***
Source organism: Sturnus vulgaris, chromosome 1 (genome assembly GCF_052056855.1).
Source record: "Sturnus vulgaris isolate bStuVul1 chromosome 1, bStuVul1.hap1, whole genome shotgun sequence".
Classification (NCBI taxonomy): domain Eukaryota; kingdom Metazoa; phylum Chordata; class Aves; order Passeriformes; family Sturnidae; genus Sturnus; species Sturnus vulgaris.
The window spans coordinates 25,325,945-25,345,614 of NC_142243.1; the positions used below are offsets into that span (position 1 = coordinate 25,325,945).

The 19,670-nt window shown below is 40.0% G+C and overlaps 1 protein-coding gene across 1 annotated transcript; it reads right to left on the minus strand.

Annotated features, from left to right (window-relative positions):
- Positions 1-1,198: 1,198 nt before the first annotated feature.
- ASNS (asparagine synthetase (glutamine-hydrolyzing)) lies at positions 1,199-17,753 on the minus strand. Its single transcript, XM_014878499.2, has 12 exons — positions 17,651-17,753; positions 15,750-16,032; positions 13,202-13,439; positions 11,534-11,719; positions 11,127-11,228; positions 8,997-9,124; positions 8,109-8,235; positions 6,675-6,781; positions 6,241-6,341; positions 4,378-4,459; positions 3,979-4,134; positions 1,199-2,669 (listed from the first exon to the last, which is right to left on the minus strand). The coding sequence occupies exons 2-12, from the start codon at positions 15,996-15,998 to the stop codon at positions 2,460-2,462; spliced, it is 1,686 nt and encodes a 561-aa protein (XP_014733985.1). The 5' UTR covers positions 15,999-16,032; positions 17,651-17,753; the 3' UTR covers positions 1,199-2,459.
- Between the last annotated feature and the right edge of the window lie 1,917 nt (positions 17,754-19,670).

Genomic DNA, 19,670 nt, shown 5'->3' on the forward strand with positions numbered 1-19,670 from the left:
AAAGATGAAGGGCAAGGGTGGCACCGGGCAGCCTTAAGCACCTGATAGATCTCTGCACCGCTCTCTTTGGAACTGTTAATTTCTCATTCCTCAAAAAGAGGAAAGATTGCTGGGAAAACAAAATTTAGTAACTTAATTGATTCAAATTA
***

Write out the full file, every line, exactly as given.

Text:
Source organism: Sturnus vulgaris, chromosome 1 (genome assembly GCF_052056855.1).
Source record: "Sturnus vulgaris isolate bStuVul1 chromosome 1, bStuVul1.hap1, whole genome shotgun sequence".
Classification (NCBI taxonomy): domain Eukaryota; kingdom Metazoa; phylum Chordata; class Aves; order Passeriformes; family Sturnidae; genus Sturnus; species Sturnus vulgaris.
The window spans coordinates 25,325,945-25,345,614 of NC_142243.1; the positions used below are offsets into that span (position 1 = coordinate 25,325,945).

The 19,670-nt window shown below is 40.0% G+C and overlaps 1 protein-coding gene across 1 annotated transcript; it reads right to left on the minus strand.

Annotated features, from left to right (window-relative positions):
- Positions 1-1,198: 1,198 nt before the first annotated feature.
- ASNS (asparagine synthetase (glutamine-hydrolyzing)) lies at positions 1,199-17,753 on the minus strand. Its single transcript, XM_014878499.2, has 12 exons — positions 17,651-17,753; positions 15,750-16,032; positions 13,202-13,439; positions 11,534-11,719; positions 11,127-11,228; positions 8,997-9,124; positions 8,109-8,235; positions 6,675-6,781; positions 6,241-6,341; positions 4,378-4,459; positions 3,979-4,134; positions 1,199-2,669 (listed from the first exon to the last, which is right to left on the minus strand). The coding sequence occupies exons 2-12, from the start codon at positions 15,996-15,998 to the stop codon at positions 2,460-2,462; spliced, it is 1,686 nt and encodes a 561-aa protein (XP_014733985.1). The 5' UTR covers positions 15,999-16,032; positions 17,651-17,753; the 3' UTR covers positions 1,199-2,459.
- Between the last annotated feature and the right edge of the window lie 1,917 nt (positions 17,754-19,670).

Genomic DNA, 19,670 nt, shown 5'->3' on the forward strand with positions numbered 1-19,670 from the left:
AAAGATGAAGGGCAAGGGTGGCACCGGGCAGCCTTAAGCACCTGATAGATCTCTGCACCGCTCTCTTTGGAACTGTTAATTTCTCATTCCTCAAAAAGAGGAAAGATTGCTGGGAAAACAAAATTTAGTAACTTAATTGATTCAAATTA